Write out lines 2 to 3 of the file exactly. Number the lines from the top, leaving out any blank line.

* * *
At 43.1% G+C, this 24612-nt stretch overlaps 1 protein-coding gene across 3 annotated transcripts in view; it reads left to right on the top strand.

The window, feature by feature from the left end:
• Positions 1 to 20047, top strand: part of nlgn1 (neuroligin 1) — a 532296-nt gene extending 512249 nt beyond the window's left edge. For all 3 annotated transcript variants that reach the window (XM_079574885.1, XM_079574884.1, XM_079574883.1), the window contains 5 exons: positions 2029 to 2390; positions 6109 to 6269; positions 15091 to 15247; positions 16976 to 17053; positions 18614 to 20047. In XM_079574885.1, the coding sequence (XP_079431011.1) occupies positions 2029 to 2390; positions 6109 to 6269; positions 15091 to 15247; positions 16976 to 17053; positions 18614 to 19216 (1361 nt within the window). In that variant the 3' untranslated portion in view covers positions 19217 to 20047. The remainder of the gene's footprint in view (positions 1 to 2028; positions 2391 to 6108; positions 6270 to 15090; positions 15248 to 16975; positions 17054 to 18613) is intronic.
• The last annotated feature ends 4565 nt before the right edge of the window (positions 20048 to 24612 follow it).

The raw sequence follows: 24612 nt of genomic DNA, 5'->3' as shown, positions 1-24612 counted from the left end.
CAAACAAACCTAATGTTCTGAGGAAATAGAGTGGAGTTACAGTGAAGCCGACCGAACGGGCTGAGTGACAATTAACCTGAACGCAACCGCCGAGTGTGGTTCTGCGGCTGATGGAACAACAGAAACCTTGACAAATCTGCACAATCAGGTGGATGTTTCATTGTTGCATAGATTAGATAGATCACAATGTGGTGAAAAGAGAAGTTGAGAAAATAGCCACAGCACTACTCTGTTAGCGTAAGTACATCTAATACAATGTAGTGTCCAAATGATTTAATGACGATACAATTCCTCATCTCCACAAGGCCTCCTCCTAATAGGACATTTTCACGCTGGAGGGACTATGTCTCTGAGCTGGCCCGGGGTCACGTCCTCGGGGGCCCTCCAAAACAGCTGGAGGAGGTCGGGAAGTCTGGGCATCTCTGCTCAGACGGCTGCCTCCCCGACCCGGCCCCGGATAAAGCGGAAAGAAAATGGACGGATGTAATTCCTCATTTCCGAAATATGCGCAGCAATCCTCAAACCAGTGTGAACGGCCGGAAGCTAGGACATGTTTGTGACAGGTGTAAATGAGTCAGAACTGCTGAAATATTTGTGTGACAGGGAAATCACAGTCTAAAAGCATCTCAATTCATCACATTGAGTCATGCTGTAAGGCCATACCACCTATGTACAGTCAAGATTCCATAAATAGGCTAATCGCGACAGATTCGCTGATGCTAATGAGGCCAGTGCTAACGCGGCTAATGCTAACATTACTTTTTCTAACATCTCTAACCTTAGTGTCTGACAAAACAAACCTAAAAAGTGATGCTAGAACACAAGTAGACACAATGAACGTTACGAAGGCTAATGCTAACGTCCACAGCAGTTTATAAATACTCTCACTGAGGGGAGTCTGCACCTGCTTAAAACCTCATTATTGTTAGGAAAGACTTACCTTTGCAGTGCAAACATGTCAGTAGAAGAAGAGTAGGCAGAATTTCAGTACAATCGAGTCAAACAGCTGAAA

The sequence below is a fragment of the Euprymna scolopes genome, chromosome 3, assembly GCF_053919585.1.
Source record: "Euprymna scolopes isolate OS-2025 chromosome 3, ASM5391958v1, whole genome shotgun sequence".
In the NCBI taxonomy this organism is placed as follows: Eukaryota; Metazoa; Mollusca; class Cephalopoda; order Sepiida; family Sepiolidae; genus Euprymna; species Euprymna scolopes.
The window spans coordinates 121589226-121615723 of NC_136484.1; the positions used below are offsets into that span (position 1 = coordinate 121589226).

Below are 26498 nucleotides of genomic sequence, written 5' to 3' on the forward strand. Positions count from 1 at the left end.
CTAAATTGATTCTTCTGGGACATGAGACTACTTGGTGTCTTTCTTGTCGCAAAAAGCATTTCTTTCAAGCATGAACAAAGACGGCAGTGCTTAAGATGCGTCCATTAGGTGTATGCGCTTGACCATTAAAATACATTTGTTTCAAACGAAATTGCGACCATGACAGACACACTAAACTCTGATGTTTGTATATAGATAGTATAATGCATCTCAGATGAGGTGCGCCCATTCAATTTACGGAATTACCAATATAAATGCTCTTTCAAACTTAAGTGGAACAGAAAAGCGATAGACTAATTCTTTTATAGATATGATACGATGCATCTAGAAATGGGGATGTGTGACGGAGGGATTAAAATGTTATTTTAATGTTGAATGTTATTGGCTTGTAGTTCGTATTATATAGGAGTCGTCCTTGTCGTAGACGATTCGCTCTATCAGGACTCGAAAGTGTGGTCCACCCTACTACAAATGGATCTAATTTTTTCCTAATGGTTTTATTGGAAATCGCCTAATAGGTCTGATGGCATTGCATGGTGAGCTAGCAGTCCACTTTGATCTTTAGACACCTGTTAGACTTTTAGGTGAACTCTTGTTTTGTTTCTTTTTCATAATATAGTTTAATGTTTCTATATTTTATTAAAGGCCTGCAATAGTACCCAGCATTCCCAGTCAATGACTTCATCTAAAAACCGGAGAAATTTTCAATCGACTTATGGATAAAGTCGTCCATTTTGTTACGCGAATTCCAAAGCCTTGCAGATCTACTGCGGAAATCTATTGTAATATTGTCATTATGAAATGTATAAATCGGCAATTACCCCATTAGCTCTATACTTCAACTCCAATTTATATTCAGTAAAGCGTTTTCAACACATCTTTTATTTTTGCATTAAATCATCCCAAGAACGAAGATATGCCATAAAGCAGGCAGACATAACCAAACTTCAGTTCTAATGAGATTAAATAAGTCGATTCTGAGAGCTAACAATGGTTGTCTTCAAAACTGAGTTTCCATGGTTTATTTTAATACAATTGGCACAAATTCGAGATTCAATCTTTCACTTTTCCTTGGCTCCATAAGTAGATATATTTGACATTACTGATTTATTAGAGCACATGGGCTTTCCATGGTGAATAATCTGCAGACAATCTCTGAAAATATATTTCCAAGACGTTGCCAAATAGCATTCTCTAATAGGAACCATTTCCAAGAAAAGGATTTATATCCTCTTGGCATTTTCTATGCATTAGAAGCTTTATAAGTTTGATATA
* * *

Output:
The window, feature by feature from the left end:
• Positions 1 to 20047, top strand: part of nlgn1 (neuroligin 1) — a 532296-nt gene extending 512249 nt beyond the window's left edge. For all 3 annotated transcript variants that reach the window (XM_079574885.1, XM_079574884.1, XM_079574883.1), the window contains 5 exons: positions 2029 to 2390; positions 6109 to 6269; positions 15091 to 15247; positions 16976 to 17053; positions 18614 to 20047. In XM_079574885.1, the coding sequence (XP_079431011.1) occupies positions 2029 to 2390; positions 6109 to 6269; positions 15091 to 15247; positions 16976 to 17053; positions 18614 to 19216 (1361 nt within the window). In that variant the 3' untranslated portion in view covers positions 19217 to 20047. The remainder of the gene's footprint in view (positions 1 to 2028; positions 2391 to 6108; positions 6270 to 15090; positions 15248 to 16975; positions 17054 to 18613) is intronic.